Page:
by Bill Pearis
This fall Manic Street Preachers will tour the US for the first time in 10 years -- including an October 7 stop at Webster Hall. Their last NYC show was Bowery Ballroom in September 1999 in support of This is My Truth Tell Me Yours, one of the few dates of that tour that didn't get cancelled. The Manics are one of these bands who were massive in the UK, but never got more than a shrug from Americans who tend to like their bombast via Michael Bay movies, not sloganeering rock bands from Wales. I think Pitchfork's Joe Tangari sums up the band pretty well here in his review of their bsides collection Lipstick Traces...
In all of rock's varied and storied history, I can't think of another band that yearned harder and more desperately to be Important than the Manic Street Preachers. You can tell from every album they ever released, every photo they ever posed for, every line of lyrics they ever penned, that these guys wanted to change the lives and minds of millions and enter into rock's history books as nothing short of legends. From day one, they wore their politics (indeterminate though they sometimes were) on their sleeves and spoke only in Statements-- they're the kind of band who almost certainly come up with the titles for their songs before the songs are written ("If You Tolerate This, Your Children Will Be Next", anyone?), driven by ideas and philosophical concepts more than raw inspiration or restless creativity.The Manics are nothing if not earnest, but I think their need to be important was just a little much for most Americans, myself included, and the band eventually stopped trying to court us after that aborted '99 tour. (Their label never really pushed them here either.) Though remaining popular, the spectre of Richey Edwards has hung over the band since his disappearance. The band face it -- or embrace it -- on their new album, the Steve Albini recorded Journal for Plague Lovers, which features previously unused lyrics that Edwards penned shortly before he vanished and has received some of the highest praise the band have seen since This is My Truth Tell Me Yours. It's not likely to change anyone's minds about the band either way, but if you're a fan... you probably already have it and love it.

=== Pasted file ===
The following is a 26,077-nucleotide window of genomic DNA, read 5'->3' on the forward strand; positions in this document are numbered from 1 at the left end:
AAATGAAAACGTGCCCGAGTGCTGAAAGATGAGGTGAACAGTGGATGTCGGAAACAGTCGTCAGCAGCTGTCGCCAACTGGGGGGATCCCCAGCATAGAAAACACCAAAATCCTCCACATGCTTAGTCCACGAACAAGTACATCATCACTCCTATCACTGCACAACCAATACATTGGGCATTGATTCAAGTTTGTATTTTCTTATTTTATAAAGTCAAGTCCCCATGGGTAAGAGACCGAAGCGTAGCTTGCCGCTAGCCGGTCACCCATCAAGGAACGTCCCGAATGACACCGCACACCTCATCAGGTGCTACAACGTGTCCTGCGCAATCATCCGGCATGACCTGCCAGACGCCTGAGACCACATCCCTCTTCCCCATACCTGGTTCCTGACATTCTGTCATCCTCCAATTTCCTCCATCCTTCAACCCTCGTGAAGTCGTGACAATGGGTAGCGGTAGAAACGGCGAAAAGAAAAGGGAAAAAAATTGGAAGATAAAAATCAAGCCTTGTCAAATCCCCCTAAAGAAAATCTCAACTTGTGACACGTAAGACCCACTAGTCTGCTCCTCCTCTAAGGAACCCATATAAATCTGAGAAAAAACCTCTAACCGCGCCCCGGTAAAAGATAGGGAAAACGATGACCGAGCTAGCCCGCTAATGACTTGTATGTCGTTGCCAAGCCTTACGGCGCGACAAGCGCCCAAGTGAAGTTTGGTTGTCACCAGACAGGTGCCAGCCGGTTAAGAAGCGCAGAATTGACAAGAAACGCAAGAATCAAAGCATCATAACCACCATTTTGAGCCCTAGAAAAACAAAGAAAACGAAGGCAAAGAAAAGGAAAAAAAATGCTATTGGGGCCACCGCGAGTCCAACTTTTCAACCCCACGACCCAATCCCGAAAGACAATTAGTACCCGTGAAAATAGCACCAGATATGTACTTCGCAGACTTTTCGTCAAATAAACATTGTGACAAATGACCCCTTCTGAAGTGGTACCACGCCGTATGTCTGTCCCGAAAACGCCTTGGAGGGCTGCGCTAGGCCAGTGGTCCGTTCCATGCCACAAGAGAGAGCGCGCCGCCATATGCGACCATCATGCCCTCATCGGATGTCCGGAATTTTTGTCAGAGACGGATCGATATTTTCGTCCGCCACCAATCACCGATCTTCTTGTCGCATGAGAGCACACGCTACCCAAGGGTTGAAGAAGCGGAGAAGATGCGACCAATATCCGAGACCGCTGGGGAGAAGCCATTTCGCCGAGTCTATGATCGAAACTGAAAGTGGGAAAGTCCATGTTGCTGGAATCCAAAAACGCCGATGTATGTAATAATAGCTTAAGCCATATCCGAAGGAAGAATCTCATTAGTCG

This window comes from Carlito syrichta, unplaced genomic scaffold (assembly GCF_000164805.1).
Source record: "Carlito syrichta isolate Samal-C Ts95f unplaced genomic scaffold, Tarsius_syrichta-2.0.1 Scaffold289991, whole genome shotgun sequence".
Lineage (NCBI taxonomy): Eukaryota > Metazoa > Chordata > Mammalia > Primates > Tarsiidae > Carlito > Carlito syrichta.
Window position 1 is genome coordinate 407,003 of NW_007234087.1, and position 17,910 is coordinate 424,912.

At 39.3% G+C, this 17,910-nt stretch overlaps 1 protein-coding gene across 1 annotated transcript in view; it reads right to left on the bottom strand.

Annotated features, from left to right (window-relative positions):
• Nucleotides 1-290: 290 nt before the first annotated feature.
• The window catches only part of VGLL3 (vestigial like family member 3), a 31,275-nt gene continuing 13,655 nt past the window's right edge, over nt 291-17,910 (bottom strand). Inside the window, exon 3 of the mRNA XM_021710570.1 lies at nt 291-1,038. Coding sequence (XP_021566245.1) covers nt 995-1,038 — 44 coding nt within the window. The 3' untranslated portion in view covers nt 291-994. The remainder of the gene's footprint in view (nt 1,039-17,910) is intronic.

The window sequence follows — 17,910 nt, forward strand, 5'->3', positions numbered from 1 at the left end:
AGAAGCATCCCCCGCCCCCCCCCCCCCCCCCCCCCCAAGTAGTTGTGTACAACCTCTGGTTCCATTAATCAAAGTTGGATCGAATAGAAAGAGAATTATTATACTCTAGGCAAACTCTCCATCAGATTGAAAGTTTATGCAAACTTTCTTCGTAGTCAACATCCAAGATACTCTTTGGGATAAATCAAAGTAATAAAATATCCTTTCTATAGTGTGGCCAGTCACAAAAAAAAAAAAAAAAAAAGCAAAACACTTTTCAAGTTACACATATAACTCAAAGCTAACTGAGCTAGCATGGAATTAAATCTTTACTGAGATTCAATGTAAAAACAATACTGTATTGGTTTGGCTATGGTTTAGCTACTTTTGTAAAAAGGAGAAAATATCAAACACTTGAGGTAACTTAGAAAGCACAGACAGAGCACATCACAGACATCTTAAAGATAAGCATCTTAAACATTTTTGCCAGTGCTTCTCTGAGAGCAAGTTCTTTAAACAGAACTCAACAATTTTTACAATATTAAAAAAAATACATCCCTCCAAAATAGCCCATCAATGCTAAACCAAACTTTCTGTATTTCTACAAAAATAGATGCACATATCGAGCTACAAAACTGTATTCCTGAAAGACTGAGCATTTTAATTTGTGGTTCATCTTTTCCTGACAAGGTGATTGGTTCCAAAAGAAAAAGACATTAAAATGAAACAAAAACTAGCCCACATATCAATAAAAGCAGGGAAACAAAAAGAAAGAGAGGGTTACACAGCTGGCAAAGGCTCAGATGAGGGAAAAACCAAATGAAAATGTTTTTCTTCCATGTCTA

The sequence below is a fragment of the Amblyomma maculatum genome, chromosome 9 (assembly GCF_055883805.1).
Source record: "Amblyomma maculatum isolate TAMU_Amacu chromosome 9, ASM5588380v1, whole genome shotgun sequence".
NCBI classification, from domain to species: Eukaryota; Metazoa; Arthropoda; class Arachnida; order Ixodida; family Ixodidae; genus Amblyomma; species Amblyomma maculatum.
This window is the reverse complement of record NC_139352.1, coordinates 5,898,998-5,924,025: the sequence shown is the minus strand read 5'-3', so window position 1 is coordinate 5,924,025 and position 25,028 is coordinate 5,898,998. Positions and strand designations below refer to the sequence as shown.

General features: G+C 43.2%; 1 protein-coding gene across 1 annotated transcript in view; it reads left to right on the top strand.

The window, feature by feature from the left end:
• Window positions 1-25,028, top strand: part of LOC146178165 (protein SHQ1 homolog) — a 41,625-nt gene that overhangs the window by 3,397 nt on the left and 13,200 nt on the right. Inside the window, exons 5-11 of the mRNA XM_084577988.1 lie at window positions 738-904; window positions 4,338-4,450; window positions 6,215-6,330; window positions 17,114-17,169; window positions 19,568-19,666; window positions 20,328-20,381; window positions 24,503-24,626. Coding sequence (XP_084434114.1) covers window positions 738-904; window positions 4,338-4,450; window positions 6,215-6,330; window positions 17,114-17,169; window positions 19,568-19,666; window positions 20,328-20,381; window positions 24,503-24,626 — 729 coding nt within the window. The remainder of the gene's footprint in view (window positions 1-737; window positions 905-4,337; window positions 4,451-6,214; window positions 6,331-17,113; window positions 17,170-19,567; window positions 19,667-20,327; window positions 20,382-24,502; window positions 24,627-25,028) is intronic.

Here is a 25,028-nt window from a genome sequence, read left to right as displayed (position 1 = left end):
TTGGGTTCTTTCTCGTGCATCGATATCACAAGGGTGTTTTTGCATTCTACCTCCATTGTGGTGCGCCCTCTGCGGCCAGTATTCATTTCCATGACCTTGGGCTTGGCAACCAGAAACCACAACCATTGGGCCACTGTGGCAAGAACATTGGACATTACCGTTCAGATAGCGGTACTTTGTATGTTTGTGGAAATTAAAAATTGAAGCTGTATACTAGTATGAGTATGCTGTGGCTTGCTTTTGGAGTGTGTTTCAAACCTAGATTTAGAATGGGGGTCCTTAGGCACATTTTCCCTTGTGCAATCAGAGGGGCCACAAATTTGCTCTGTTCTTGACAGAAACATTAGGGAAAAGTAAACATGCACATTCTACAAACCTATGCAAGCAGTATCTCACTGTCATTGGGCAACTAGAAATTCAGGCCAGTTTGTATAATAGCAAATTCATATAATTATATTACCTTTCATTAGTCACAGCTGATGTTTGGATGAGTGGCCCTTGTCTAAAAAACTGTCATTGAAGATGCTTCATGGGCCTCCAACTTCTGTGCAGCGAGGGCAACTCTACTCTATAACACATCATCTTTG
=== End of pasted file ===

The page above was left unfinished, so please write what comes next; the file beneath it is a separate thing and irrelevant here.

The band has managed to squeeze six albums out of that approach, which in itself tells you something. Back when they were just four unknowns in heavy eye shadow and feather boas with slogans scrawled on their clothes, they famously had the audacity (or was it marketing savvy?) to proclaim that they would make the greatest rock album ever and then split-- neither of which panned out, of course. Their debut, Generation Terrorists, walked a weird line between agit-punk, cock rock, romantic melodicism and glam, and was so obviously patterned after The Clash's London Calling that it was actually kind of cute. They did add a chapter to rock folklore, however, after releasing their best record (1994's tormented The Holy Bible), when lyricist Richey Edwards-- suffering from anorexia, alcoholism and a pattern of self-abuse that culminated in him carving "4REAL" in his arm with a razor blade during an interview with Steve Lamacq as a manner of addressing critics who doubted the band's conviction-- disappeared, never to be seen again. [Pitchfork]
All tour dates under some music videos...
Manic Street Preachers - Jackie Collins Existential Question Time
Manic Street Preachers - Everything Must Go
Manic Street Preachers - Roses in a Hospital
Manic Street Preachers - 2009 U.S. Tour Dates
Sept 21 Seattle, WA Neumo's
Sept 22 Vancouver, Canada The Commodore Ballroom
Sept 24 San Francisco, CA The Fillmore
Sept 25 Los Angeles, CA The Avalon
Sept 28 Denver, CO The Bluebird Theatre
Sept 29 Minneapolis, MN The Varsity Theatre
Oct 1 Chicago, IL The Metro
Oct 2 Detroit, MI The Majestic Theatre
Oct 4 Toronto, Canada The Phoenix Concert Theatre
Oct 6 Philadelphia, PA World Café Live
Oct 7 New York City, NY Webster Hall
Oct 8 Boston, MA Paradise Rock Club